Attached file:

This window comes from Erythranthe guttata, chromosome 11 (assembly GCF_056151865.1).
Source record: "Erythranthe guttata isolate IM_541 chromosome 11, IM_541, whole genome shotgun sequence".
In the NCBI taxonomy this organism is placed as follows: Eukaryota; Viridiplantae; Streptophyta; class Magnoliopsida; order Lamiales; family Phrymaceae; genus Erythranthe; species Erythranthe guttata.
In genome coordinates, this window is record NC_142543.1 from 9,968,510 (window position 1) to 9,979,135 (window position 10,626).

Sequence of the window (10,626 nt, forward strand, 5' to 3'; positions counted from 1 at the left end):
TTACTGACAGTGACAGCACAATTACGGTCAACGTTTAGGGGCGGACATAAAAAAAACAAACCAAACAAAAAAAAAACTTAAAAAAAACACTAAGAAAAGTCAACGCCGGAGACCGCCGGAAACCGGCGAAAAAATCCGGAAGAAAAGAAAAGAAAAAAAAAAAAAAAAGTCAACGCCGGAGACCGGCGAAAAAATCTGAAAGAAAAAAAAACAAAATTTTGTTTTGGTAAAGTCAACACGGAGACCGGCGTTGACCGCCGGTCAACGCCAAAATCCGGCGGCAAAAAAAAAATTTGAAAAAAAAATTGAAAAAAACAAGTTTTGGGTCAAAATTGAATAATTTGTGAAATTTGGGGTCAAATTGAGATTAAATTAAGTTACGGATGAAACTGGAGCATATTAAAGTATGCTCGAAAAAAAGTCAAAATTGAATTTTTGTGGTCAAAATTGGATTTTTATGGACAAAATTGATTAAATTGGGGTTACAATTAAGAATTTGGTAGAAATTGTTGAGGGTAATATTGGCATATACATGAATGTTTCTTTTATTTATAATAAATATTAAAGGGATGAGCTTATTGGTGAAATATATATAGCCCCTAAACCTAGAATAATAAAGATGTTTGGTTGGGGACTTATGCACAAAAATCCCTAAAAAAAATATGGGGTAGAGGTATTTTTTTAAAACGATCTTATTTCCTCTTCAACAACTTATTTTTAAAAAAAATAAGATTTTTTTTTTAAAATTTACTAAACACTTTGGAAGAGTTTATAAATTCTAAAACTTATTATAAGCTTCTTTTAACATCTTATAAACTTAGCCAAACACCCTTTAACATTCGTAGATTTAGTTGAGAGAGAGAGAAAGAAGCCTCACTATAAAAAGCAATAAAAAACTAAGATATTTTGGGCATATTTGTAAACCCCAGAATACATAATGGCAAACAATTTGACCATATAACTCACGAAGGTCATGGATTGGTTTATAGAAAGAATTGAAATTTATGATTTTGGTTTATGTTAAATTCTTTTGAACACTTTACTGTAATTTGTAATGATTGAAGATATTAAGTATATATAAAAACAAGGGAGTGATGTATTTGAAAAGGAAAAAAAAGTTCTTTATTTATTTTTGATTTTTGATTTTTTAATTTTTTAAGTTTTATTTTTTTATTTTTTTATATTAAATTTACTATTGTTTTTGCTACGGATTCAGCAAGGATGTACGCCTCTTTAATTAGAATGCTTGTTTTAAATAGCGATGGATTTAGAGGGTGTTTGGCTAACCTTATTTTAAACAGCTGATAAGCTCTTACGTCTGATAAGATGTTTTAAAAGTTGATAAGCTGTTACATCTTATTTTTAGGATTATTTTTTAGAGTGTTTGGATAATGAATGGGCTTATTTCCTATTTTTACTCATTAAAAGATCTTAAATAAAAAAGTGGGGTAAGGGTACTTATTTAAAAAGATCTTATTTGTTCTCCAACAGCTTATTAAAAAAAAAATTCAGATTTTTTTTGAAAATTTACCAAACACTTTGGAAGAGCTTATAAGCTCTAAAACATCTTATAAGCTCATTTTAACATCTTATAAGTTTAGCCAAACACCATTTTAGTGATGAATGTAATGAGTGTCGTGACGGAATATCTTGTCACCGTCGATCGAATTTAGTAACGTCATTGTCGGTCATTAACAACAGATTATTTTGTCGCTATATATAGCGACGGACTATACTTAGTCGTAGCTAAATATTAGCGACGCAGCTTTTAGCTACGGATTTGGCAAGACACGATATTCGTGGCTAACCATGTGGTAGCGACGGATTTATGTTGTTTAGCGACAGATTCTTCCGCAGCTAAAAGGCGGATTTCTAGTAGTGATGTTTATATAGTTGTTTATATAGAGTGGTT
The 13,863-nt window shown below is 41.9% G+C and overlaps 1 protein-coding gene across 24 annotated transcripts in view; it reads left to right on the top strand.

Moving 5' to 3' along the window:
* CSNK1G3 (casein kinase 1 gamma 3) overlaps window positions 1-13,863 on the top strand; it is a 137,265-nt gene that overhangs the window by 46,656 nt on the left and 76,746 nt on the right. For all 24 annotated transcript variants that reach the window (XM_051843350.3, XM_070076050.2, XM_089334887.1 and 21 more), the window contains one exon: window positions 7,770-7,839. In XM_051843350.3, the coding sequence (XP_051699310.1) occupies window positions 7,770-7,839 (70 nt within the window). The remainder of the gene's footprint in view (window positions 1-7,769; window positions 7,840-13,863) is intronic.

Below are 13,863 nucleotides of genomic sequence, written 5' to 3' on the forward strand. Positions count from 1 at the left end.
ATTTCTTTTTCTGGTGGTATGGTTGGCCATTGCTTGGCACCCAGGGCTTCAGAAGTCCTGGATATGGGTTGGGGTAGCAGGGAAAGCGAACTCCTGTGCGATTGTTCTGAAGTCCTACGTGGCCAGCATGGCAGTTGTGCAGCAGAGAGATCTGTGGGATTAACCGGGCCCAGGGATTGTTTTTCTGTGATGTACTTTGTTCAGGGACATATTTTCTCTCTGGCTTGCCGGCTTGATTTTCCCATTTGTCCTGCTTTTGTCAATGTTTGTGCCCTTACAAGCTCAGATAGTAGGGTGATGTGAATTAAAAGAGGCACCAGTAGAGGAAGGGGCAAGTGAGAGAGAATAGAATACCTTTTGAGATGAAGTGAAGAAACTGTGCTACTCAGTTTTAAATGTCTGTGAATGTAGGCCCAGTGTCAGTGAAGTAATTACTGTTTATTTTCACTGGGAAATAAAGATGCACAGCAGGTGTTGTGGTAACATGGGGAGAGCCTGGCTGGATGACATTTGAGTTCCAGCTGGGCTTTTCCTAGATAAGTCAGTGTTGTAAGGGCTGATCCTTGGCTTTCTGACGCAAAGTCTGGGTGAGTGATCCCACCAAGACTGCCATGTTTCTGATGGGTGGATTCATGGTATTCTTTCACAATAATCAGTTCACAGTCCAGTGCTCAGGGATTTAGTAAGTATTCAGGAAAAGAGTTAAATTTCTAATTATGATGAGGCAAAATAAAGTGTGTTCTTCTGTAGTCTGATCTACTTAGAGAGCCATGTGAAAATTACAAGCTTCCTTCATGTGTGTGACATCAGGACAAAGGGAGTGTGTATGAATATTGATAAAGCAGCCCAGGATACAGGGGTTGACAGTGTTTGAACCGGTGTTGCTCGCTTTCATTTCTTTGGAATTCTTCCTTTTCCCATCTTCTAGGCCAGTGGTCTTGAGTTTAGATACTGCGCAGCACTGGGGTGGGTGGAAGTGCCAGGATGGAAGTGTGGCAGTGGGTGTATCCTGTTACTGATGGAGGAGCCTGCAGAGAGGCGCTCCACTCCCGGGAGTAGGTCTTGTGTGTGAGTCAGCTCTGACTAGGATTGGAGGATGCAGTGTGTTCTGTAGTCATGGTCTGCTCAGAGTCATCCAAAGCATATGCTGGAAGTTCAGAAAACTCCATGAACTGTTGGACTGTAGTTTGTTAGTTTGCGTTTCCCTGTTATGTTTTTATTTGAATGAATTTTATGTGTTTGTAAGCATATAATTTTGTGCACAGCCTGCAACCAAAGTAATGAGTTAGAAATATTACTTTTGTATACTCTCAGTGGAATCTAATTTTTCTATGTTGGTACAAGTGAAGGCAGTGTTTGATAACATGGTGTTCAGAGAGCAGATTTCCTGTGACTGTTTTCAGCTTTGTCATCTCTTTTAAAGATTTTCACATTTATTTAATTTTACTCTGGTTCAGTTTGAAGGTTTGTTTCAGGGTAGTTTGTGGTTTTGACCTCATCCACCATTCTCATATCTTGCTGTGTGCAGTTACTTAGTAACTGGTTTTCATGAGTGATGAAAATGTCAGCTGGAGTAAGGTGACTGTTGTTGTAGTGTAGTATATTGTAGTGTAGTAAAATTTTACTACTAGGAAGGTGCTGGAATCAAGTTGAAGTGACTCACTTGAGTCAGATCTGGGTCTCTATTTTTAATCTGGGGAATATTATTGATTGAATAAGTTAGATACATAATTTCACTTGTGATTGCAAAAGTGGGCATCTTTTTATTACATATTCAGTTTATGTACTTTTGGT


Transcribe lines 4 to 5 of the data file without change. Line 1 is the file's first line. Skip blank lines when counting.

In genome coordinates, this window is record NC_142543.1 from 9,968,510 (window position 1) to 9,979,135 (window position 10,626).

Sequence of the window (10,626 nt, forward strand, 5' to 3'; positions counted from 1 at the left end):